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3.
Nutrients ; 14(21)2022 Oct 27.
Article in English | MEDLINE | ID: covidwho-2123770

ABSTRACT

Poor diet quality is commonly reported in young adults. This study aimed to measure the diet quality of students attending a large Australian university (including domestic and international students), and to examine the effect of food security status and other key factors likely to impact their diet quality. Using the Automated Self-Administered 24-h recall Australian version, a cross-sectional survey collected dietary recalls from domestic and international students in one university in Sydney. Diet quality was assessed using the validated Healthy Eating Index for Australian Adults (HEIFA-2013) which gives a score out of 100. Food security status was measured by the 18-item Household Food Security Survey Module. Differences in the mean HEIFA-2013 scores by student characteristics were determined by analysis of covariance. A total of 141 students completed one dietary recall. The mean HEIFA-2013 score for students was low (mean 52.4, 95% CI 50.0-54.8). Food-insecure students had a poorer diet quality (mean 43.7, 95% CI 35.7-51.8) than their food-secure peers (mean 53.2, 95% CI 50.8-55.7, p = 0.027). The mean HEIFA-2013 score was similar in domestic (mean 52.5, 95% CI 49.9-55.2) and international students (mean 51.9, 95% CI 46.3-57.5, p = 0.845). Those reporting self-perceived excellent cooking skills and higher cooking frequency had better diet quality. Interventions to improve food and nutrition knowledge and skills and address food insecurity may help tertiary education students cook more frequently and achieve better diet quality.


Subject(s)
Diet, Healthy , Food Supply , Young Adult , Humans , Universities , Cross-Sectional Studies , Australia , Diet , Meals , Students , Cooking , Food Insecurity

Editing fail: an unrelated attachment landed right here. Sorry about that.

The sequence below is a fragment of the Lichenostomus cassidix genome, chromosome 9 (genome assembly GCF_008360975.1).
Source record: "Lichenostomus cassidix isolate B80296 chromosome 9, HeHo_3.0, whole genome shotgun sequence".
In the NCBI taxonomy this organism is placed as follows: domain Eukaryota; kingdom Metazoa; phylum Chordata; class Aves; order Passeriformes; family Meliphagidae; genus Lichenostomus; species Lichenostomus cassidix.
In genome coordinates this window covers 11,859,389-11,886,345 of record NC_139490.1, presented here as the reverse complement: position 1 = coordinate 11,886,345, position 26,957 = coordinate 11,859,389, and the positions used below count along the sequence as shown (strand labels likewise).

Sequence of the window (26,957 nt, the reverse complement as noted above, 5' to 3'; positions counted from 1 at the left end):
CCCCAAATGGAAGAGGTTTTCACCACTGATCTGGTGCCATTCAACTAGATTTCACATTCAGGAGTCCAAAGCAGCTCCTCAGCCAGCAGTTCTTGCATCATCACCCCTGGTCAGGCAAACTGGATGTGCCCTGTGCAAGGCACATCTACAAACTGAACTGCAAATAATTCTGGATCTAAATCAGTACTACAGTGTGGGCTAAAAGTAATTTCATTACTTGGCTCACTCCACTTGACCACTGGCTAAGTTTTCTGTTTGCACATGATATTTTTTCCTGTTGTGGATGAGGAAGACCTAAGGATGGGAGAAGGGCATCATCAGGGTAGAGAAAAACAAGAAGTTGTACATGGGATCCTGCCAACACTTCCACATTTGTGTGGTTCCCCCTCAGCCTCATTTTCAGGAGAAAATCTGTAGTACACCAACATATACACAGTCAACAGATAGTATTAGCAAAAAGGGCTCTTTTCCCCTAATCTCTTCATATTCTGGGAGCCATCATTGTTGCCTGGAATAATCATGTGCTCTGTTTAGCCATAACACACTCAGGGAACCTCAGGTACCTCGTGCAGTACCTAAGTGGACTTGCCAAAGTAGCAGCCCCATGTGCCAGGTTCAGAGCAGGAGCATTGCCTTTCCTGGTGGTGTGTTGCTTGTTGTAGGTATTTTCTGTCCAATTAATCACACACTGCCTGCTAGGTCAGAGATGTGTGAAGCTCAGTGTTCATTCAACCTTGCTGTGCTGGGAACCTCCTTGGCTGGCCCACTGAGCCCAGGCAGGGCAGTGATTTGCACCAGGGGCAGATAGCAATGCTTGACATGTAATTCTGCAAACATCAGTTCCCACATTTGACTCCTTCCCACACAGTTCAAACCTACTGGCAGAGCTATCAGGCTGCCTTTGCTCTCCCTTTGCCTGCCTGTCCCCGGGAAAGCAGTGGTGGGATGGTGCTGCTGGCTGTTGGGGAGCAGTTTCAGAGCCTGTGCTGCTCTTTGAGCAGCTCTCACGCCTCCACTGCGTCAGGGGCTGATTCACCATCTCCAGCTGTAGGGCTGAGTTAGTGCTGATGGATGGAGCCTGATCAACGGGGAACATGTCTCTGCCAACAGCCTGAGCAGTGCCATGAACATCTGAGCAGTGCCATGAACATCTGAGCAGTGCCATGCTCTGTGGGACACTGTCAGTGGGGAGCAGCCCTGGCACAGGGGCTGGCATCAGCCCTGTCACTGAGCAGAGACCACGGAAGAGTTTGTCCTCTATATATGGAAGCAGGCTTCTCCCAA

4.
Nutrients ; 14(21)2022 Nov 02.
Article in English | MEDLINE | ID: covidwho-2099681

ABSTRACT

Many individuals make financial, health and food related trade-offs to cope with the challenges of food insecurity and to meet their household needs for healthy, affordable food. A survey (n = 652) was conducted in nine rural counties in South Carolina, USA, during the COVID-19 pandemic from August 2020 to July 2021. We examine if level of food insecurity predicts hunger-coping trade-offs, and whether this relationship is moderated by easiness in food access and dependence on different food source types. Nearly one-third of the respondents experienced food insecurity. Making trade-offs between paying for food and other household expenses was common among the rural residents as on average they made nearly one type of trade-off in the past three months. The number of trade-offs was the highest among highly food insecure respondents (mean = 2.64), followed by moderately food insecure respondents (mean = 1.66); low food insecure respondents had the lowest number of trade-offs (mean = 0.39). The moderating effects of easiness in food access and dependence on food sources varied by level of food insecurity. The results show that individuals at different levels of food insecurity use different strategies to fulfill their food needs and social programs are more often utilized than personal food sources. We conclude with implications for addressing food insecurity in order to reduce the possibility of making trade-offs.


Subject(s)
COVID-19 , Hunger , Humans , COVID-19/epidemiology , Food Supply , Pandemics , Food Insecurity , Adaptation, Psychological
5.
BMC Public Health ; 22(1): 1982, 2022 10 29.
Article in English | MEDLINE | ID: covidwho-2098329

ABSTRACT